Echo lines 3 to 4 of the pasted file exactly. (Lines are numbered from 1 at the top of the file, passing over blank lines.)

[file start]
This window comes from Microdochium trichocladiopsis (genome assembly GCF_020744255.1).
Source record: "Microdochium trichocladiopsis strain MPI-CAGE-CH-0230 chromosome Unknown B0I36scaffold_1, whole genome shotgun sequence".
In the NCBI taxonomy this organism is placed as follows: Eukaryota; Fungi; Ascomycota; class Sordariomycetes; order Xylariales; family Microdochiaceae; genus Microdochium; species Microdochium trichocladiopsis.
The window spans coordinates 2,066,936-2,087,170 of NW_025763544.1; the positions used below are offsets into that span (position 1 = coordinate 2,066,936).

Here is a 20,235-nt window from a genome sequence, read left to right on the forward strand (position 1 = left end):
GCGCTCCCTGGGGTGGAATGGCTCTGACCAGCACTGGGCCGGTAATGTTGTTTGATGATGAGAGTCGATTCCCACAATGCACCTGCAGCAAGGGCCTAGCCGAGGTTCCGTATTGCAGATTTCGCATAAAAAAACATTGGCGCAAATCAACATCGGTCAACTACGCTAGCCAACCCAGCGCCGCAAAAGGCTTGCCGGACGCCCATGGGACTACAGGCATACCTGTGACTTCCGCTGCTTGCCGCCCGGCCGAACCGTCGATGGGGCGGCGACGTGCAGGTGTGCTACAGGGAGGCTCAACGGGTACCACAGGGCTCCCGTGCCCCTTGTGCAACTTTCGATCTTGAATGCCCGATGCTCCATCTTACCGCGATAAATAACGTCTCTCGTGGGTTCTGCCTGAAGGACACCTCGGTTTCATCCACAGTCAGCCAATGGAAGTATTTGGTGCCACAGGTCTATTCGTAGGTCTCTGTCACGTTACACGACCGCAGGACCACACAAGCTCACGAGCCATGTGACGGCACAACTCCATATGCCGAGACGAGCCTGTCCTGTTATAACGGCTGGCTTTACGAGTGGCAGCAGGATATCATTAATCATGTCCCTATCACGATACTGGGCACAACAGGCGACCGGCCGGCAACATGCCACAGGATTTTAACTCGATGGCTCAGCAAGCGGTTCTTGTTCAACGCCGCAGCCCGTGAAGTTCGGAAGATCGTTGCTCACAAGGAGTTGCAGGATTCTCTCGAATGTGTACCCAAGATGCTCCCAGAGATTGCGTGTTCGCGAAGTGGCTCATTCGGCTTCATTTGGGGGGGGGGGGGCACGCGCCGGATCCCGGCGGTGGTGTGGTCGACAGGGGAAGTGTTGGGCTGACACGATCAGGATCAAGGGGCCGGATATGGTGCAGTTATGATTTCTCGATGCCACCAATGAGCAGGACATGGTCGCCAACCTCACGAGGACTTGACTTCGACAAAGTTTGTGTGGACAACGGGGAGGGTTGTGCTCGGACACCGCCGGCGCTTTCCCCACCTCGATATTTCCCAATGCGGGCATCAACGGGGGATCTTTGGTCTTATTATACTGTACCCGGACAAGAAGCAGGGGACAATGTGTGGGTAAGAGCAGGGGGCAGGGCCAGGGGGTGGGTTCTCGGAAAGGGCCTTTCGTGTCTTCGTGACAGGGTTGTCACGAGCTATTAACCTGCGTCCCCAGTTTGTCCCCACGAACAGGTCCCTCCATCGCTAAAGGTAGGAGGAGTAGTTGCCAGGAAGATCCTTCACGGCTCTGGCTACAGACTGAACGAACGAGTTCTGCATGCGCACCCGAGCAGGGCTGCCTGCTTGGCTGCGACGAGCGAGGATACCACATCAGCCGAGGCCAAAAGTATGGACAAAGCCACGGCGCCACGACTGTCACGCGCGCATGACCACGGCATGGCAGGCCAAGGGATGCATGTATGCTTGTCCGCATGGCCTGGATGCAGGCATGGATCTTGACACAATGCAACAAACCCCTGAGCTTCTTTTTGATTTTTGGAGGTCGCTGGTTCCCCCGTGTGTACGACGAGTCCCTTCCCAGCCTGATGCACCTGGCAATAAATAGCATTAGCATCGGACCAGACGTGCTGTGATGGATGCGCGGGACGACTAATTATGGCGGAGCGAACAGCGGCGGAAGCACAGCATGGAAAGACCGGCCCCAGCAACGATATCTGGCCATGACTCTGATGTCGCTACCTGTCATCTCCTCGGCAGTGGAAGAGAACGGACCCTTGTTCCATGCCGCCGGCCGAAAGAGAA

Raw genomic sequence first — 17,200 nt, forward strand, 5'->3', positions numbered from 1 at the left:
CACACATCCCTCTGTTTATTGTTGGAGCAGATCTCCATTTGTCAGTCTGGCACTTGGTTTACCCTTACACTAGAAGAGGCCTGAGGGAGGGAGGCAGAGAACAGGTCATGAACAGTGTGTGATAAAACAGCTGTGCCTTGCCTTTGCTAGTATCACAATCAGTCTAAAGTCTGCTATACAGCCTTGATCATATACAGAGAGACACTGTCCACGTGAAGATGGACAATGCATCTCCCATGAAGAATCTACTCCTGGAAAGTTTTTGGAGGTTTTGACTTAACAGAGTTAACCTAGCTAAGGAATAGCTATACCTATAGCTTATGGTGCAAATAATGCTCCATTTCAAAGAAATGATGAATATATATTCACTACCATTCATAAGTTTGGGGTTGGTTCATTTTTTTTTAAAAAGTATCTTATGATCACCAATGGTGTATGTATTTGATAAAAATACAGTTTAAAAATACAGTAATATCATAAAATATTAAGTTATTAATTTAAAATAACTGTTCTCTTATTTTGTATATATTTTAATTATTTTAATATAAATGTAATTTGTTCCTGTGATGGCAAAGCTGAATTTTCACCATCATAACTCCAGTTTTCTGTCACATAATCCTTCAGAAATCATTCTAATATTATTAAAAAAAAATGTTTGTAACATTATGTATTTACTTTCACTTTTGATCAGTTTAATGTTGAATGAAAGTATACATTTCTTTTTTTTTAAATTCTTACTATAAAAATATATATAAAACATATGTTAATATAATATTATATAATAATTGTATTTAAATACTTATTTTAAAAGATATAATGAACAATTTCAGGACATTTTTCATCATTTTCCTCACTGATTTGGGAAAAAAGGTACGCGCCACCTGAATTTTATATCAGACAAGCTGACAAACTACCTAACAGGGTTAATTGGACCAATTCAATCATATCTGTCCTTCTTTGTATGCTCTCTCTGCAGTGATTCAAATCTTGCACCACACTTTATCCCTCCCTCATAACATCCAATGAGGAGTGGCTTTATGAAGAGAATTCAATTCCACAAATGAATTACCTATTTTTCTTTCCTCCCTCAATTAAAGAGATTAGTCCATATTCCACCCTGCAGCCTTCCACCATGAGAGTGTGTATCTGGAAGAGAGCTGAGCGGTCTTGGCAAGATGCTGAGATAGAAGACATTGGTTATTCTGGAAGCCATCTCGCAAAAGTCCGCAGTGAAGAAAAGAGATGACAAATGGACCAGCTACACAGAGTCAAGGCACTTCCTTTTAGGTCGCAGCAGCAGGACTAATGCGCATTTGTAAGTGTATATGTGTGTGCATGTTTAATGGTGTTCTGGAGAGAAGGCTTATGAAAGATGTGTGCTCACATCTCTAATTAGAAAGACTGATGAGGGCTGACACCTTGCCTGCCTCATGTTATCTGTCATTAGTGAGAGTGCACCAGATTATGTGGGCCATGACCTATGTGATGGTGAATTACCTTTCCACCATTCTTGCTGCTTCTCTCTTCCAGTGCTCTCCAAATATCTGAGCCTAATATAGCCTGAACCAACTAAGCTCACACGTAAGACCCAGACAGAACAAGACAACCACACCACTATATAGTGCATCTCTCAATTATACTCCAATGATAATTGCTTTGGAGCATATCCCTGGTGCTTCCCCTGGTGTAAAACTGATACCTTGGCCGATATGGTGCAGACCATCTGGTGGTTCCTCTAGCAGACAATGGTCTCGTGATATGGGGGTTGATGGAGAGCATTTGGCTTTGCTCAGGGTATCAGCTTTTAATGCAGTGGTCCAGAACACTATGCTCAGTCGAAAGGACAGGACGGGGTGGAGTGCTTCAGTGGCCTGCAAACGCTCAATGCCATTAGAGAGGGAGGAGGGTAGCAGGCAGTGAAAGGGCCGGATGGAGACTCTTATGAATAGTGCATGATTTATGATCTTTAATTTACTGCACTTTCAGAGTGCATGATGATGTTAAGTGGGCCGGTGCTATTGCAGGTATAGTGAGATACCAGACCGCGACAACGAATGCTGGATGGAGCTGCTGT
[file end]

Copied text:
In the NCBI taxonomy this organism is placed as follows: Eukaryota; Fungi; Ascomycota; class Sordariomycetes; order Xylariales; family Microdochiaceae; genus Microdochium; species Microdochium trichocladiopsis.
The window spans coordinates 2,066,936-2,087,170 of NW_025763544.1; the positions used below are offsets into that span (position 1 = coordinate 2,066,936).